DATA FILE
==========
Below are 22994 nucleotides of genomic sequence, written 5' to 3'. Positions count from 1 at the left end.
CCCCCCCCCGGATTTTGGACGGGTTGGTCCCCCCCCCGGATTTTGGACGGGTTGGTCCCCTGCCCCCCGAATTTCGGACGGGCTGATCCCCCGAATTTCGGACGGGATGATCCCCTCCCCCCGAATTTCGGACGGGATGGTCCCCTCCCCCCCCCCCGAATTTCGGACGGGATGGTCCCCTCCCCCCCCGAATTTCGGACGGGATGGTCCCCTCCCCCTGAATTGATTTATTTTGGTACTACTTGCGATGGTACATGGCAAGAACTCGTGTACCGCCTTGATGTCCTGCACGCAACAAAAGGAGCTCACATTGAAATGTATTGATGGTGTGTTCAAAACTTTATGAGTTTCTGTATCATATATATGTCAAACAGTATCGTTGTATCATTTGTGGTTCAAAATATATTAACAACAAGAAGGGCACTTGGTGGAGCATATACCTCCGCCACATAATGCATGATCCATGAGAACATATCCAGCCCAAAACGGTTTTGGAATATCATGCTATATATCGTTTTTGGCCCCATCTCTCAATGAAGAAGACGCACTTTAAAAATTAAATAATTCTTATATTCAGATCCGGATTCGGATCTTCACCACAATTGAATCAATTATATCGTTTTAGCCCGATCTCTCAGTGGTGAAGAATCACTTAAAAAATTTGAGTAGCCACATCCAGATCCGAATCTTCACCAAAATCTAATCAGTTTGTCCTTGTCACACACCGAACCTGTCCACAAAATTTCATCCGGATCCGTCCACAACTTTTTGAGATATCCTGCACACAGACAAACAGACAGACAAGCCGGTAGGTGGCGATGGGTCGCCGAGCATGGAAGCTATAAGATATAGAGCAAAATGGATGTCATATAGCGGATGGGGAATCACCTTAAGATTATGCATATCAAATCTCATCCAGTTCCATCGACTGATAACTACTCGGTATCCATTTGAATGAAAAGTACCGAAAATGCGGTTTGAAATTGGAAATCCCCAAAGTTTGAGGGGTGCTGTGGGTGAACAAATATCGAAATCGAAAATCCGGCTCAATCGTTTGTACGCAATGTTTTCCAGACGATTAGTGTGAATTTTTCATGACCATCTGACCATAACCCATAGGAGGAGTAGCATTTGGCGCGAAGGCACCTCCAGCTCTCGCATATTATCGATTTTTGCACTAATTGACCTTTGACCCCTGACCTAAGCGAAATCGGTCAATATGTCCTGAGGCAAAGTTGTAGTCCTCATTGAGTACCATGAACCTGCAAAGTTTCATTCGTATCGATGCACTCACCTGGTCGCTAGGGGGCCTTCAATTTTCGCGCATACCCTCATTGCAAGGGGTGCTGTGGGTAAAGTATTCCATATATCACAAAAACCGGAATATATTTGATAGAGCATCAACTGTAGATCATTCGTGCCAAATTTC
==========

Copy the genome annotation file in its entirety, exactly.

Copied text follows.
Below are 22994 nucleotides of genomic sequence, written 5' to 3'. Positions count from 1 at the left end.
CCCCCCCCCGGATTTTGGACGGGTTGGTCCCCCCCCCGGATTTTGGACGGGTTGGTCCCCTGCCCCCCGAATTTCGGACGGGCTGATCCCCCGAATTTCGGACGGGATGATCCCCTCCCCCCGAATTTCGGACGGGATGGTCCCCTCCCCCCCCCCCGAATTTCGGACGGGATGGTCCCCTCCCCCCCCGAATTTCGGACGGGATGGTCCCCTCCCCCTGAATTGATTTATTTTGGTACTACTTGCGATGGTACATGGCAAGAACTCGTGTACCGCCTTGATGTCCTGCACGCAACAAAAGGAGCTCACATTGAAATGTATTGATGGTGTGTTCAAAACTTTATGAGTTTCTGTATCATATATATGTCAAACAGTATCGTTGTATCATTTGTGGTTCAAAATATATTAACAACAAGAAGGGCACTTGGTGGAGCATATACCTCCGCCACATAATGCATGATCCATGAGAACATATCCAGCCCAAAACGGTTTTGGAATATCATGCTATATATCGTTTTTGGCCCCATCTCTCAATGAAGAAGACGCACTTTAAAAATTAAATAATTCTTATATTCAGATCCGGATTCGGATCTTCACCACAATTGAATCAATTATATCGTTTTAGCCCGATCTCTCAGTGGTGAAGAATCACTTAAAAAATTTGAGTAGCCACATCCAGATCCGAATCTTCACCAAAATCTAATCAGTTTGTCCTTGTCACACACCGAACCTGTCCACAAAATTTCATCCGGATCCGTCCACAACTTTTTGAGATATCCTGCACACAGACAAACAGACAGACAAGCCGGTAGGTGGCGATGGGTCGCCGAGCATGGAAGCTATAAGATATAGAGCAAAATGGATGTCATATAGCGGATGGGGAATCACCTTAAGATTATGCATATCAAATCTCATCCAGTTCCATCGACTGATAACTACTCGGTATCCATTTGAATGAAAAGTACCGAAAATGCGGTTTGAAATTGGAAATCCCCAAAGTTTGAGGGGTGCTGTGGGTGAACAAATATCGAAATCGAAAATCCGGCTCAATCGTTTGTACGCAATGTTTTCCAGACGATTAGTGTGAATTTTTCATGACCATCTGACCATAACCCATAGGAGGAGTAGCATTTGGCGCGAAGGCACCTCCAGCTCTCGCATATTATCGATTTTTGCACTAATTGACCTTTGACCCCTGACCTAAGCGAAATCGGTCAATATGTCCTGAGGCAAAGTTGTAGTCCTCATTGAGTACCATGAACCTGCAAAGTTTCATTCGTATCGATGCACTCACCTGGTCGCTAGGGGGCCTTCAATTTTCGCGCATACCCTCATTGCAAGGGGTGCTGTGGGTAAAGTATTCCATATATCACAAAAACCGGAATATATTTGATAGAGCATCAACTGTAGATCATTCGTGCCAAATTTC